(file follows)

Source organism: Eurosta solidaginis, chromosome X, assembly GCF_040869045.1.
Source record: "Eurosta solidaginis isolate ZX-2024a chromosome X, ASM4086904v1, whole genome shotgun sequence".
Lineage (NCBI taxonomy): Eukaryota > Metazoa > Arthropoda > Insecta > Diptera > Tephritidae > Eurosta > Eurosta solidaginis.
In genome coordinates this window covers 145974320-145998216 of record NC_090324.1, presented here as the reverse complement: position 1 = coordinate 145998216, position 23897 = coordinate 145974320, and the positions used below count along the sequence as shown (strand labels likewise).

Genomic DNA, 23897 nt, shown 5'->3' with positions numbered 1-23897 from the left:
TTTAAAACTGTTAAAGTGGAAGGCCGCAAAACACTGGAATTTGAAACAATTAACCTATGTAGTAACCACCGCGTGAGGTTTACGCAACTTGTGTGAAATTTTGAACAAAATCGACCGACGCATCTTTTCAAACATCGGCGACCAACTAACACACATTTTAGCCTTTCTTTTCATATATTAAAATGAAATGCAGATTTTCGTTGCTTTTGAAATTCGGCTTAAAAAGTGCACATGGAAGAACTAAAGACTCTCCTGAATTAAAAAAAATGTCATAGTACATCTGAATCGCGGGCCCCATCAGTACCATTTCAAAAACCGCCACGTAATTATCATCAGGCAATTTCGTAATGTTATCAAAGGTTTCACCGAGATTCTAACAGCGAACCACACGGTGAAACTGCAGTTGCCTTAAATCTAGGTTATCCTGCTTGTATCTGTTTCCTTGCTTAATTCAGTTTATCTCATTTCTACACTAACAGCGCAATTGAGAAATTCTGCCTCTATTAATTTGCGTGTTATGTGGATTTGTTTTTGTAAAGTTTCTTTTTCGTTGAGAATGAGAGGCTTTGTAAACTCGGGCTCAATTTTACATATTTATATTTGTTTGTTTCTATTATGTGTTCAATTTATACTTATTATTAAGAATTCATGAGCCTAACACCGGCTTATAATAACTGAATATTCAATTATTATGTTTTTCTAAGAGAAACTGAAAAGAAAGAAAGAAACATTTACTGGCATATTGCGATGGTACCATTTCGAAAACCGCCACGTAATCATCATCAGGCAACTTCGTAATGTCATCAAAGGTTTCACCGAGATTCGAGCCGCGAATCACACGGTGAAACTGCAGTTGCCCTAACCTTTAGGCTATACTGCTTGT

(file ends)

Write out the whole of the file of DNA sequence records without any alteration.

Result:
Source organism: Eurosta solidaginis, chromosome X, assembly GCF_040869045.1.
Source record: "Eurosta solidaginis isolate ZX-2024a chromosome X, ASM4086904v1, whole genome shotgun sequence".
Lineage (NCBI taxonomy): Eukaryota > Metazoa > Arthropoda > Insecta > Diptera > Tephritidae > Eurosta > Eurosta solidaginis.
In genome coordinates this window covers 145974320-145998216 of record NC_090324.1, presented here as the reverse complement: position 1 = coordinate 145998216, position 23897 = coordinate 145974320, and the positions used below count along the sequence as shown (strand labels likewise).

Genomic DNA, 23897 nt, shown 5'->3' with positions numbered 1-23897 from the left:
TTTAAAACTGTTAAAGTGGAAGGCCGCAAAACACTGGAATTTGAAACAATTAACCTATGTAGTAACCACCGCGTGAGGTTTACGCAACTTGTGTGAAATTTTGAACAAAATCGACCGACGCATCTTTTCAAACATCGGCGACCAACTAACACACATTTTAGCCTTTCTTTTCATATATTAAAATGAAATGCAGATTTTCGTTGCTTTTGAAATTCGGCTTAAAAAGTGCACATGGAAGAACTAAAGACTCTCCTGAATTAAAAAAAATGTCATAGTACATCTGAATCGCGGGCCCCATCAGTACCATTTCAAAAACCGCCACGTAATTATCATCAGGCAATTTCGTAATGTTATCAAAGGTTTCACCGAGATTCTAACAGCGAACCACACGGTGAAACTGCAGTTGCCTTAAATCTAGGTTATCCTGCTTGTATCTGTTTCCTTGCTTAATTCAGTTTATCTCATTTCTACACTAACAGCGCAATTGAGAAATTCTGCCTCTATTAATTTGCGTGTTATGTGGATTTGTTTTTGTAAAGTTTCTTTTTCGTTGAGAATGAGAGGCTTTGTAAACTCGGGCTCAATTTTACATATTTATATTTGTTTGTTTCTATTATGTGTTCAATTTATACTTATTATTAAGAATTCATGAGCCTAACACCGGCTTATAATAACTGAATATTCAATTATTATGTTTTTCTAAGAGAAACTGAAAAGAAAGAAAGAAACATTTACTGGCATATTGCGATGGTACCATTTCGAAAACCGCCACGTAATCATCATCAGGCAACTTCGTAATGTCATCAAAGGTTTCACCGAGATTCGAGCCGCGAATCACACGGTGAAACTGCAGTTGCCCTAACCTTTAGGCTATACTGCTTGT